He’s the focus of a new true crime series entitled, It Was Him: The Many Murders of Ed Edwards. This six-part documentary will showcase an in-depth analysis of all these cases and help connect the dots between Edwards and each case.

Edward Wayne Edwards: A Murderous Puzzle

“I believe that all of the most famous murders from the last 60 years were created by this one man, Edward Edwards. Enter ‘Edward Edwards’ into the Zodiac cipher, it fits perfectly,” Cameron says in the trailer for the show.

Cut to a scene where Cameron is in a car with none other than Edwards’ estranged grandson, Wayne Wolfe, who also partakes in this investigation, when Cameron unveils an utterly shocking revelation: “The Zodiac Killer is also responsible for JonBenet Ramsey.”

The series itself is based on Cameron’s 2014 bestselling book, It’s Me, Edward Wayne Edwards, the Serial Killer You Never Heard Of.

Both the book and series outline the details of each case and how Edwards was allegedly connected to each one. Cameron points out that Edwards was always in close proximity of each murder around the times that the slayings occurred. In fact, he says the man can be spotted in the background of countless photographs and videos recorded at the crime scenes.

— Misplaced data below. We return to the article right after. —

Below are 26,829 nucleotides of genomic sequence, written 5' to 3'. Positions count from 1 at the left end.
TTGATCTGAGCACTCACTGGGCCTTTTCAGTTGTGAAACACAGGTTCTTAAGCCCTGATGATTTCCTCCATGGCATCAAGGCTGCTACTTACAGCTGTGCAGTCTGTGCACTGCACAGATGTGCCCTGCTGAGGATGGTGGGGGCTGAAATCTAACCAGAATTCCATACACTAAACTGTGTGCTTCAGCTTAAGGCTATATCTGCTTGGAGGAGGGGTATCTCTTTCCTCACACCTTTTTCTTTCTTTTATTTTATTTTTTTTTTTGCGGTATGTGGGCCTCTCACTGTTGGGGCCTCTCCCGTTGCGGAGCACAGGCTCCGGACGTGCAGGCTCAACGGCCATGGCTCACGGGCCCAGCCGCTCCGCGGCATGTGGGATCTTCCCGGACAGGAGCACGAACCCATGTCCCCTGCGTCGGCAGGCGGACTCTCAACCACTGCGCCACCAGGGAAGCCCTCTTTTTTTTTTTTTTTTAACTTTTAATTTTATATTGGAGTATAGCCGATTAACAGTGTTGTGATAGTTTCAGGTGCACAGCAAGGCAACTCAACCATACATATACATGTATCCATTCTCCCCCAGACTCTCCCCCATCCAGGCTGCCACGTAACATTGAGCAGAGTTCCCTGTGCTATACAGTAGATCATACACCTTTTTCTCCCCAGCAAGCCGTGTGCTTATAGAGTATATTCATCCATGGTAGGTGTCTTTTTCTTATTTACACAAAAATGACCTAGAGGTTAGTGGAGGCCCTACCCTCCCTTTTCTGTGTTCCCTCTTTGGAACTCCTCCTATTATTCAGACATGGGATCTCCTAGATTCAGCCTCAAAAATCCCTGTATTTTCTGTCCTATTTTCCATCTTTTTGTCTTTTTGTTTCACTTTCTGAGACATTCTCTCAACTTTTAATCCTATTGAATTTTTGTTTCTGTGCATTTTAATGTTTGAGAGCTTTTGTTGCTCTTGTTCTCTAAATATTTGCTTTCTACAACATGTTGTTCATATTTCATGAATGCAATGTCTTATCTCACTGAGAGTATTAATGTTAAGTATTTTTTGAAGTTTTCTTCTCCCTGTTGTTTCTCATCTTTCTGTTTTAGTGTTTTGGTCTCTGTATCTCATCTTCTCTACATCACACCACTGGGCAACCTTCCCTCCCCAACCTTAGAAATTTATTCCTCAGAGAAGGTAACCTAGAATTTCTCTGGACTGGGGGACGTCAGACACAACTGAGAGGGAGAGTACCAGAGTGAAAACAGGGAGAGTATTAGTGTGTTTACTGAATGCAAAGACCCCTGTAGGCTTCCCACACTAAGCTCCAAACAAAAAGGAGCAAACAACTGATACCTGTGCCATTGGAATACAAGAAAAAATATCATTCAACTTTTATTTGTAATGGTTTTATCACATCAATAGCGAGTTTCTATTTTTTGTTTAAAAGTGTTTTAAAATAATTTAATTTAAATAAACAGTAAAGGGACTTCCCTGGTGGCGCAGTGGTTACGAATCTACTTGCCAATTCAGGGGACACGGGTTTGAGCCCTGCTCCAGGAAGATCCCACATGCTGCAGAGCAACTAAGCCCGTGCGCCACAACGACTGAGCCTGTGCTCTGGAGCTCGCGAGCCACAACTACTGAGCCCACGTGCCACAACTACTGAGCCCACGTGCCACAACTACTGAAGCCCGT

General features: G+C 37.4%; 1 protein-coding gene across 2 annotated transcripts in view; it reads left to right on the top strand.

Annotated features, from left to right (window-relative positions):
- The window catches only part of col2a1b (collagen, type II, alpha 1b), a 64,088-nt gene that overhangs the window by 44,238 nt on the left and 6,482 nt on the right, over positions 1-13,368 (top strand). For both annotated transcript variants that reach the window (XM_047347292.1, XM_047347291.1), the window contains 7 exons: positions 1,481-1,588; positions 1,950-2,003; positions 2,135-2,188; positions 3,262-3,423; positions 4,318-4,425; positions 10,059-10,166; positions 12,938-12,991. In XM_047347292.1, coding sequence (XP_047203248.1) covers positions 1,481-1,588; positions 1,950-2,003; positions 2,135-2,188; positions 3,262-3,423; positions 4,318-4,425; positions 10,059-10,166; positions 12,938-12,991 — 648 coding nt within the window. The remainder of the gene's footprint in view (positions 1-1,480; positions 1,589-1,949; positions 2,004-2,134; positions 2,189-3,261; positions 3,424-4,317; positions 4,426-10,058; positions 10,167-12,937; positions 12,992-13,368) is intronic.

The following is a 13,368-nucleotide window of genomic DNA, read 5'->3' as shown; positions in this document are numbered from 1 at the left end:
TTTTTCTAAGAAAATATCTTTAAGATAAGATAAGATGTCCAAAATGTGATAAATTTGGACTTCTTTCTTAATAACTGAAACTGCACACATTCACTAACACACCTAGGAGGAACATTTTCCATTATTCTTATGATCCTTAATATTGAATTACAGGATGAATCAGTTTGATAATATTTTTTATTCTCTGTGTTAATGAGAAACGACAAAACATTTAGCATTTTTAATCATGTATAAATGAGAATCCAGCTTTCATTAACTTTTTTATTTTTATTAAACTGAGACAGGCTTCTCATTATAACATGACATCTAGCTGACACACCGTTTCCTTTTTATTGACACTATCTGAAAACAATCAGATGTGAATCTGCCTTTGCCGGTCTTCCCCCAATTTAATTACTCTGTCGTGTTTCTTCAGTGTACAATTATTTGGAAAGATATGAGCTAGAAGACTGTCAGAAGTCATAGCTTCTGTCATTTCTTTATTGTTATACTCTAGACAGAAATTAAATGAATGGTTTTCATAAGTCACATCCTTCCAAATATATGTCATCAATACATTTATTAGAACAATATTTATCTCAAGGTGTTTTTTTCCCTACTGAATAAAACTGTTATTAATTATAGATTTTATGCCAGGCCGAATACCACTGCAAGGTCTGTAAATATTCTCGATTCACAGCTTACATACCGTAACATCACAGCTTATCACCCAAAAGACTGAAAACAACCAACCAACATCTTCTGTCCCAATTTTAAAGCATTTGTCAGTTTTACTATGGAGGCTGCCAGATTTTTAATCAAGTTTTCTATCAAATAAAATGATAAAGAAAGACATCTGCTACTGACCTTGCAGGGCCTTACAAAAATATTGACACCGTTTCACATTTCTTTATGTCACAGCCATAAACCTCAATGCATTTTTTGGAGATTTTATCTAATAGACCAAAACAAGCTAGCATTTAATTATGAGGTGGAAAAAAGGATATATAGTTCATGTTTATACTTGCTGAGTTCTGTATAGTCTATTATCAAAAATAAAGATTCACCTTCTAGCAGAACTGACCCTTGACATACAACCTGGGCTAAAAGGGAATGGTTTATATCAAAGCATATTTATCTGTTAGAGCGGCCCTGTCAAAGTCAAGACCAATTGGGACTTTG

For example, approximately 12 minutes into episode six of Making a Murderer, a man who bears a striking resemblance to Edwards can be seen standing in the background of several shots in the courthouse.

It’s believed that Edwards, who had a knack for torturing and sexually assaulting his victims prior to killing them, also enjoyed watching other people being convicted of the crimes he committed.

Like most serial killers, Edwards followed all of the police investigations involving crimes he had allegedly committed, and he even attended some of the court hearings.

Ed Edwards’ Convictions

Without taking any of Cameron’s claims into account, Edwards was already a convicted murderer.

Outwardly, he was a normal middle-class family man who happened to have a criminal past carrying out petty robberies. Even though he claimed to be a reformed criminal, and even released a memoir to that effect in the early 1970s, Edwards had a much darker secret buried deep inside. And he went on to kill at least five people.

In 2009, Edwards was arrested. He confessed to five high-profile murders over the course of 20 years:

  • In 1977, Edwards killed Billy Lavaco and Judy Straub in Ohio
  • In 1980, he murdered Tim Hack and Kelly Drew in Wisconsin (the “Sweetheart Murders”)
  • In 1996, he killed his adopted son, Danny Law Gloeckner (aka Danny Boy Edwards), in Ohio, reportedly for the insurance money

Edwards received life sentences for the first murders, and then the death sentence for Gloeckner’s killing.

However, he ended up dying of natural causes on April 7, 2011 while in prison, just a few months before his scheduled execution. Edwards was 77 years old at the time of his death at the Corrections Medical Center in Columbus, Ohio.

So…could Edwards be a much more prolific murderer than we know? Are innocent people serving time for the crimes he committed? Cameron starts revealing his theories in It Was Him: The Many Murders of Ed Edwards on the Paramount Network on April 16, 2018 at 9:00 p.m./8:00 p.m. central.